On a more positive note, the increase
in the rate of the payable R&D tax credit for SMEs to 14.5%
from 1 April 2014 will put more cash back in the hands of SMEs
and encourage further investment in R&D. R&D tax relief
is one of the most successful tax reliefs introduced in the UK,
having supported almost £12 billion of R&D expenditure
in 2011/12 alone, and the increase in the rate of the payable
credit can only boost R&D activity in the UK.
We would highlight also the announcement
that the Seed Enterprise Investment Scheme (SEIS) is to be made
permanent. The SEIS was introduced in 2012 to help small, start-up
companies raise equity finance. Investors can have confidence
that the scheme will continue for the foreseeable future. This
will increase investment in those small, high-risk companies identified
as being key drivers of growth.
CERTAINTY, INCLUDING SIMPLICITY
As noted above, the Government is to
go ahead with proposals to demand that users of DOTAS pay the
disputed tax in advance. By applying the rules to existing schemes,
this measure effectively has retrospective effect as it will apply
to taxpayers who at the time they entered into the schemes would
not have anticipated that they would have to make accelerated
payments of the tax unless their case was eventually lost.
Taxpayers should be entitled to organise
their affairs in accordance with the prevailing law in the certain
knowledge that it may be changed in the future but that its impact
cannot be backdated. Retrospective legislation creates doubt and
uncertainty to the detriment of the economy at large. We believe
that these proposals can only create uncertainty for taxpayers.
Certainty is essential if taxpayers
are to be encouraged to contribute to pension schemes. While we
welcome the changes made to pensions in the Budget, which we believe
will bring increased flexibility for taxpayers, we note that since
the fundamental reforms in Finance Act 2004, almost every subsequent
Finance Act has made changes to the tax system around pensions.
Further, we find it regrettable that some taxpayers, having made
decisions based on the rules in place at that time, may now regret
those decisions in light of the rules which are to apply in the
future. We hope that Governments will resist the temptation to
make further changes in this area, and so restore some degree
of certainty to the tax rules around pensions.
We welcome the announcement that the
Government will be implementing recommendations from the Office
of Tax Simplification (OTS) that will significantly cut administrative
burdens for employers. Employers are subject to a cumbersome system
for the reporting of employee benefits and expenses. Putting in
place a system of voluntary payrolling of benefits is long overdue
and will cut down on end of year administration.
We think that the proposals on ISAs
have the potential to enhance certainty and simplicity although
much will depend on how the relevant provisions are framed. It
will also depend on providers offering products that take full
advantage of the new rules and not profiteering from high charges
and low interest rates offered.
It was hoped that the legislation introducing
the small transferable tax allowance for married couples and civil
partners would have been crafted with simplicity in mind, given
that the sort of taxpayers who will benefit from it the most will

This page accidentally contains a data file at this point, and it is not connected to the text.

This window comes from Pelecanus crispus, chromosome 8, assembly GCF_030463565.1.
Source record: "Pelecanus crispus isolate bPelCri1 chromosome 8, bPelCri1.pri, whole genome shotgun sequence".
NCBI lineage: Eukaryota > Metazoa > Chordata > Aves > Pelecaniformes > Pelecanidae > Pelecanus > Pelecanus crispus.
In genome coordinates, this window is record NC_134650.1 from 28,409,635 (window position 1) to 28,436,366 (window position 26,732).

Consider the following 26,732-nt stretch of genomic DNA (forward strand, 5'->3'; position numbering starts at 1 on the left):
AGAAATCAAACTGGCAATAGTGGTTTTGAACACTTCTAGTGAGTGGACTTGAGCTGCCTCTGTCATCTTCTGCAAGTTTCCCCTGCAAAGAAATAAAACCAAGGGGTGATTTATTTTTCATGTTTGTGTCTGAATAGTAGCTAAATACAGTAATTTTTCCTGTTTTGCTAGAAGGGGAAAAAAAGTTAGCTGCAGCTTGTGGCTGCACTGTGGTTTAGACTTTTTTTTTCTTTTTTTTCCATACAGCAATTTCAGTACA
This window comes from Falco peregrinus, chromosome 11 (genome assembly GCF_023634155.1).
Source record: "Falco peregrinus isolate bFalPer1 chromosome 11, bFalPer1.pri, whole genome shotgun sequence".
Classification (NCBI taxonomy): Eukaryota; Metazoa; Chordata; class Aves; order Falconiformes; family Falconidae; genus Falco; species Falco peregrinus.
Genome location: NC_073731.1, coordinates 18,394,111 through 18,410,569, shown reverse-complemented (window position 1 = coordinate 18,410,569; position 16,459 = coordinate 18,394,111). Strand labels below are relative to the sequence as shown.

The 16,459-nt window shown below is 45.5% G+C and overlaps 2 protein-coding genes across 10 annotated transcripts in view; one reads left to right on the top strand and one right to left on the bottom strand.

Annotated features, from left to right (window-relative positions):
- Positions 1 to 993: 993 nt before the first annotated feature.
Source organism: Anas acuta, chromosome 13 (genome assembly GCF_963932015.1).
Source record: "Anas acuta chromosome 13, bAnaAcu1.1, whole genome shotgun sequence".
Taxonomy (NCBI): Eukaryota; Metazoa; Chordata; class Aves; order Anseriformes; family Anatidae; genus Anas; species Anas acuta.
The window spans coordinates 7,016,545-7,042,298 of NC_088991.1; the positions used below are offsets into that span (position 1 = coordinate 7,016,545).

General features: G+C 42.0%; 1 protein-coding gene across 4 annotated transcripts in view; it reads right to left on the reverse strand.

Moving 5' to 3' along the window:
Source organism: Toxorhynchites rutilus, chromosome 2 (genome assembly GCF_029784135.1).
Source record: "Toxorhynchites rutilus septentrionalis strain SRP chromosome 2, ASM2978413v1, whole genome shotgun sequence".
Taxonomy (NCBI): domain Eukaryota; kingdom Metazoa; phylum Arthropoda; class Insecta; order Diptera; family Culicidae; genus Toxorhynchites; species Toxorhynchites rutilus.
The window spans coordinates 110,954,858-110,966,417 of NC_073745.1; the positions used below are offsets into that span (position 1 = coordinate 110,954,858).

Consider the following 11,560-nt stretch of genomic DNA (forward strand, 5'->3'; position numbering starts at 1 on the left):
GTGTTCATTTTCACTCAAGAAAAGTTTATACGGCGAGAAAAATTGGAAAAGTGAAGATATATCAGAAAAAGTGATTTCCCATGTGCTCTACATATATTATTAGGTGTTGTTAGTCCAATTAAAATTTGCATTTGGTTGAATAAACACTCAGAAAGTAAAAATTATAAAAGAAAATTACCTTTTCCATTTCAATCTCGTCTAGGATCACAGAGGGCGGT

be on modest levels of income and unlikely to have professional
representation. It is therefore unfortunate that the procedural
burdens imposed by the legislation are extremely complex given
the very small benefit to be derived and this complexity may well
discourage take up of the relief.
We comment elsewhere in this submission
on the proposed doubling of the AIA. If the relevant legislation
is anything like that which was required to introduce the current
temporary £250,000 limit, it will be arithmetically complex.
The scheduled expiry date of 31 December 2015 for the enhanced
limit (at which point the limit will in the absence of further
proposals reduce from £500,000 to £25,000) does not
make for certainty.
As a more general point, we continue
to be concerned that taxpayers are taxed by statute and untaxed
by HMRC guidance. In particular, we feel that this may be an issue
with regard to the changes to the taxation of partnerships (which
are considered in more detail below) where the legislation is
possibly of wide application. HMRC have published guidance in
this area which gives some comfort that the legislation will be
applied in a reasonable manner. However, in our opinion this falls
some way short of giving certainty to taxpayers.
Last year, we commented under this section
on the changes to the AIA and to the tax system around pensions.
It is testament to the volatility of these areas that they fall
to be considered under this section again this year. The changes
to the pension rules are clearly positive, but we have demonstrated
above that the increase in the AIA will have little impact on
As a result of the changes made in this
year's Budget, and previously, we have the illogical situation
that depending on the precise date when a business incurs eligible
capital expenditure over the next two years, the amount of that
expenditure that it can immediately write off for tax purposes
may in simple terms be £250,000, £500,000 or £25,000
(In fact there are many more permutations of amount depending
on the accounting date of a business). Just getting the purchase
date wrong by a single day could make a massive difference to
the business's tax bill. We are always concerned when tax considerations
get in the way of sound business decisions. Having a twenty-fold
cliff-edge drop in the limit at midnight on 31 December 2015 could
really distort decisions about capital expenditure.
It is regrettable that, despite the